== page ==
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The past decade has seen a dramatic shift from desktop computers towards notebooks and more recently smartphones and tablets. At the same time, the cost of computing has dropped so much that consumers, not just enterprises, can afford to be early adopters, changing the dynamics of the market.

Coupled with the increasing ubiquity of network connectivity, this is influencing how and where people want to work.

Working at a dedicated desk in the office is going to become less important for many employees. It won’t happen overnight as there is too much already in place for companies to just throw everything out and start again.

But employees whose role is mainly outward facing will increasingly work at home or out in the field, rarely heading into the office.

A flexible and distributed workforce tends to boost company morale and productivity, but without some forward planning to get people and teams working together across a virtual divide, it can also lead to a lot of frustration and overhead, dragging down potential gains.

Where’s Wally?

One example of difficulty is trying to locate the appropriate people for a particular task or project. In the office, this can often be solved in a matter of minutes by chatting to their colleagues.

The various conversations along the way can also lead to closer relationships and a spreading of business information, along with the latest office gossip.

In a distributed workforce people don’t know names and faces quite as well and the important task of assembling the right team can become a nightmare of guesswork and voicemail tag.

It can take a long time to get things moving when people are remote from each other unless some thought and effort is put into applications or services that allow virtual teams to work together effectively.

Communications and collaboration tools can have a massive impact on how well your company is able to adapt, and can bring tangible results even for those employees who do not work remotely.

A wide range of offerings goes from email, shared calendaring and contacts through to document sharing and newer services such as instant messaging and video conferencing.

While it may be tempting to continue making improvements to established technologies such as email, this needs to be balanced against the need to invest in emerging areas of collaboration.

Instant messaging, team portals, business intelligence sharing, document management, unified communications and video conferencing can all facilitate distributed working.

Many of these collaborative functions have traditionally been available as separate, often quite expensive, products from various vendors, with a fair amount of integration effort needed to get them all working together. This frequently causes companies to focus on other activities, leaving investment in these sorely needed capabilities on the back burner.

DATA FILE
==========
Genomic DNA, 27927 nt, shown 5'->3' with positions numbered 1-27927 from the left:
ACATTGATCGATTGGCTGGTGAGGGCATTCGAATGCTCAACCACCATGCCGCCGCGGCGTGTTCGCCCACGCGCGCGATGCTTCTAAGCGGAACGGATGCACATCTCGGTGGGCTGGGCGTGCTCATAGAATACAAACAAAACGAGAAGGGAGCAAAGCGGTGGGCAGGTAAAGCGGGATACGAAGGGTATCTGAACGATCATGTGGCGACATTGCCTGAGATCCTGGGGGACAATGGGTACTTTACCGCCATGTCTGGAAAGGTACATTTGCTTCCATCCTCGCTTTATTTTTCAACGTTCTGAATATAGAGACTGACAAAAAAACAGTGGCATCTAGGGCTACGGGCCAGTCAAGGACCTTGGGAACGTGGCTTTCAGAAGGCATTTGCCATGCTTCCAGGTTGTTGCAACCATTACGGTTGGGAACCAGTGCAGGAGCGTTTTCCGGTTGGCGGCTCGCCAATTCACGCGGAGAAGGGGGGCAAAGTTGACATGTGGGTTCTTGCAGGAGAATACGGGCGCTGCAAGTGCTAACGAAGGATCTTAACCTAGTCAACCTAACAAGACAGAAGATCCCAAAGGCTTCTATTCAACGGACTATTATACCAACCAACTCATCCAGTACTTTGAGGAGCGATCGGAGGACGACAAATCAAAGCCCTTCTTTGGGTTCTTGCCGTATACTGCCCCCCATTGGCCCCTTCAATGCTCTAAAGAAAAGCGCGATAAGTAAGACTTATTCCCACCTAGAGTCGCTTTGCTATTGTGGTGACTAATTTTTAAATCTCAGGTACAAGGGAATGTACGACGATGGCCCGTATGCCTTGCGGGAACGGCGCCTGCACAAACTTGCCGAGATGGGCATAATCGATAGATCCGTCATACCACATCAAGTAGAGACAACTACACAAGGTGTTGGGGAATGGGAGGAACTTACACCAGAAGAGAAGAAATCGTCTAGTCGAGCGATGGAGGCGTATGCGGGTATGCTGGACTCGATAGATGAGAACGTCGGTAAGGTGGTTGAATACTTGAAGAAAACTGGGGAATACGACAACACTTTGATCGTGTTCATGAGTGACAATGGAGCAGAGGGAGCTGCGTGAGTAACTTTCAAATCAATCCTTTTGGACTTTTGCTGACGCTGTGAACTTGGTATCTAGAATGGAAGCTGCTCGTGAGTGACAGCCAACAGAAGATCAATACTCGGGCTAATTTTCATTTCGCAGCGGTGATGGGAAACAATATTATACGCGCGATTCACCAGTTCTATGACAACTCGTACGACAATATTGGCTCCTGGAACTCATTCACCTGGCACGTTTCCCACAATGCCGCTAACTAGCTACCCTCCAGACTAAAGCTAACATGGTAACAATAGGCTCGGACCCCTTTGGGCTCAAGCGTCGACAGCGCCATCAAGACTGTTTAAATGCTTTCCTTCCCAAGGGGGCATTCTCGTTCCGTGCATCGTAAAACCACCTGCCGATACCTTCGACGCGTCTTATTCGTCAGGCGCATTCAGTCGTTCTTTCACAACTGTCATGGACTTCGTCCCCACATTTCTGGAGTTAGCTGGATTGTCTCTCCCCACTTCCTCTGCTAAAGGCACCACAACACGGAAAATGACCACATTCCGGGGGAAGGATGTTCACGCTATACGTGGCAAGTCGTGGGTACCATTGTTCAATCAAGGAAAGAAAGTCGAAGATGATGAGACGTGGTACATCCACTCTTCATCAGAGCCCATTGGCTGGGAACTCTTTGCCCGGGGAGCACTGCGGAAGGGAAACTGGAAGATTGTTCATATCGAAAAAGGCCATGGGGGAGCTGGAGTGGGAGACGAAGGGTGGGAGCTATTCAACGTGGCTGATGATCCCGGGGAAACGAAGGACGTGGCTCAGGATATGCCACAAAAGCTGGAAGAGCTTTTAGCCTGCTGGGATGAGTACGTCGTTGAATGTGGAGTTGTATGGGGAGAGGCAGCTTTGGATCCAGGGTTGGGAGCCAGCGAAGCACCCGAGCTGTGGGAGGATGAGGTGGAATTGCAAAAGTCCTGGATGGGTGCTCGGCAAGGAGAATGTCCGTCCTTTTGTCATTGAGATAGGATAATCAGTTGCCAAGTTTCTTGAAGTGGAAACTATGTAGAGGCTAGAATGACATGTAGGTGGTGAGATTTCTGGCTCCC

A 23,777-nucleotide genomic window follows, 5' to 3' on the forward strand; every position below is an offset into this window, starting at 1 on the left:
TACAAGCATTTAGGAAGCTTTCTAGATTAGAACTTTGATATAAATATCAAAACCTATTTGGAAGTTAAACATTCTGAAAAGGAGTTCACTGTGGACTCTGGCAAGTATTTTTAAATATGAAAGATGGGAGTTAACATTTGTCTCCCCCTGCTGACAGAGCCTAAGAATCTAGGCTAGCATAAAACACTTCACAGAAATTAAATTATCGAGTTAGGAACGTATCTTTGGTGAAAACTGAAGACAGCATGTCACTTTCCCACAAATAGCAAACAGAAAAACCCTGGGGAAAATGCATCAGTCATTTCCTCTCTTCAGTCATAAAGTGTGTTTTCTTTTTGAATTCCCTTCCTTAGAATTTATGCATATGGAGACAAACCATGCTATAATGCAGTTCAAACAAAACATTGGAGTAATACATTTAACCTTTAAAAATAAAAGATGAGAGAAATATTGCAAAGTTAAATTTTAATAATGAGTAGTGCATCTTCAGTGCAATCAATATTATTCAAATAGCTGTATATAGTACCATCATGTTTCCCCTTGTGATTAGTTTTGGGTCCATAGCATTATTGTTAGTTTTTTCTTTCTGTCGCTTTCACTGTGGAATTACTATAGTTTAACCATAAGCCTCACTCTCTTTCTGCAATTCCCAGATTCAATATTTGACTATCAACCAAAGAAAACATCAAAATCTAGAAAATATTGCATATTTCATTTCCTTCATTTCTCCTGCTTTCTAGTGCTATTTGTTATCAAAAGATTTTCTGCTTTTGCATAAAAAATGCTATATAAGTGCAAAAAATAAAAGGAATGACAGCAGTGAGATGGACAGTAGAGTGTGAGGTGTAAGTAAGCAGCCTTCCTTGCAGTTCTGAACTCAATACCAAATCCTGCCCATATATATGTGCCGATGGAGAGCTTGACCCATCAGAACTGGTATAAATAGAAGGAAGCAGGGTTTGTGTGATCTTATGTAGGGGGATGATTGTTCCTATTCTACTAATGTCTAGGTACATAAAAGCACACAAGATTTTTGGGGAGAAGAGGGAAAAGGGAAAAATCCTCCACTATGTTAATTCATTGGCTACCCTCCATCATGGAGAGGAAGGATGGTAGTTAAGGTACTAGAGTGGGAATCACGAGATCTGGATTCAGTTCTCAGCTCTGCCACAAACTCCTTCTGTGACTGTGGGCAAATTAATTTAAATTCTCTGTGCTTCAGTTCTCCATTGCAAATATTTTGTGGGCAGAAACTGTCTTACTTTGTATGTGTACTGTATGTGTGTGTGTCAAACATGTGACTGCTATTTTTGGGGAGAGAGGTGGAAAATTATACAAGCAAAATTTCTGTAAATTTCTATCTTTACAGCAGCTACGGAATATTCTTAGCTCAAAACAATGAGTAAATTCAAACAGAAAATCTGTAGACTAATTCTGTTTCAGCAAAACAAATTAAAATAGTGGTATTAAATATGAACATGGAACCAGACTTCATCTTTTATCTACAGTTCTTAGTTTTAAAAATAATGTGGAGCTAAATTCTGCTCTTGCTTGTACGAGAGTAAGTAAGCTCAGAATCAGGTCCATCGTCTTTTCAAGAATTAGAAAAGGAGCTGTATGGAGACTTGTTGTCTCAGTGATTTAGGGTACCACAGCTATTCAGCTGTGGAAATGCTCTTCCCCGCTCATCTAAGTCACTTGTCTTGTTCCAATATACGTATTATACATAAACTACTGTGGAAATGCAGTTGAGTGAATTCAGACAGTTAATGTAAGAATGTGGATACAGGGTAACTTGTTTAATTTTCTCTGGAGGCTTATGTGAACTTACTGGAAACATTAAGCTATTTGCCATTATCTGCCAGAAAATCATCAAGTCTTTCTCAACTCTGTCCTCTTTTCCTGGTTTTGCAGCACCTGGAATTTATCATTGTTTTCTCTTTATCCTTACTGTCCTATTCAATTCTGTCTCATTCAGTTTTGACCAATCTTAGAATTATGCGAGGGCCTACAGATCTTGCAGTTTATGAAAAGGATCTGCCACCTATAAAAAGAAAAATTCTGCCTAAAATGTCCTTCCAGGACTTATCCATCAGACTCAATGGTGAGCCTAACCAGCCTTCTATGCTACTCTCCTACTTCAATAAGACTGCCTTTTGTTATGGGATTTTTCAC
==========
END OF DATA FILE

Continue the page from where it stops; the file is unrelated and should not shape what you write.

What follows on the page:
Collaboration portfolios are starting to work more easily together

Things have changed in the past few years and there are now quite a few vendors that can claim to deliver most, if not all, of these functions.

The result is that the collaboration portfolios are starting to work more easily and reliably together. But they often still need to be bought individually and then set up and run as separate services, which can be a daunting prospect.

There is also the option of using communications and collaboration services from managed service providers and cloud providers, with the different functions already integrated, requiring little or no upfront cost to turn on. The ability to test the functionality before committing removes one of the big barriers to adoption.

Right for the role

Such a range of services has the potential to become expensive very quickly if you take a one-size-fits-all approach. However, most organisations usually contain a wide variety of job roles with different requirements for communications and collaboration services.

Business management may require fast and reliable email and business intelligence. Project managers may need voice and video conferencing with good document sharing.

Field service engineers may rely more on email or calendaring to do their job. Call-centre workers could get by with basic email, access to a knowledge base and IP telephony.

Getting the balance right with on-premises systems can entail high upfront costs of purchase and integration.

However, a number of third-party and cloud service providers that offer integrated solutions critically also provide granular licensing that enables you to pick and choose the features, service levels and price points appropriate for each segment of the workforce. This flexibility allows a much closer control of costs in the longer term.

On site, managed services or a combination: you now have a wider range of options to fulfil the demands of your business.

If you are thinking of investing in collaboration facilities, or have recently done so, let us know your thoughts and experiences in the comment area below.

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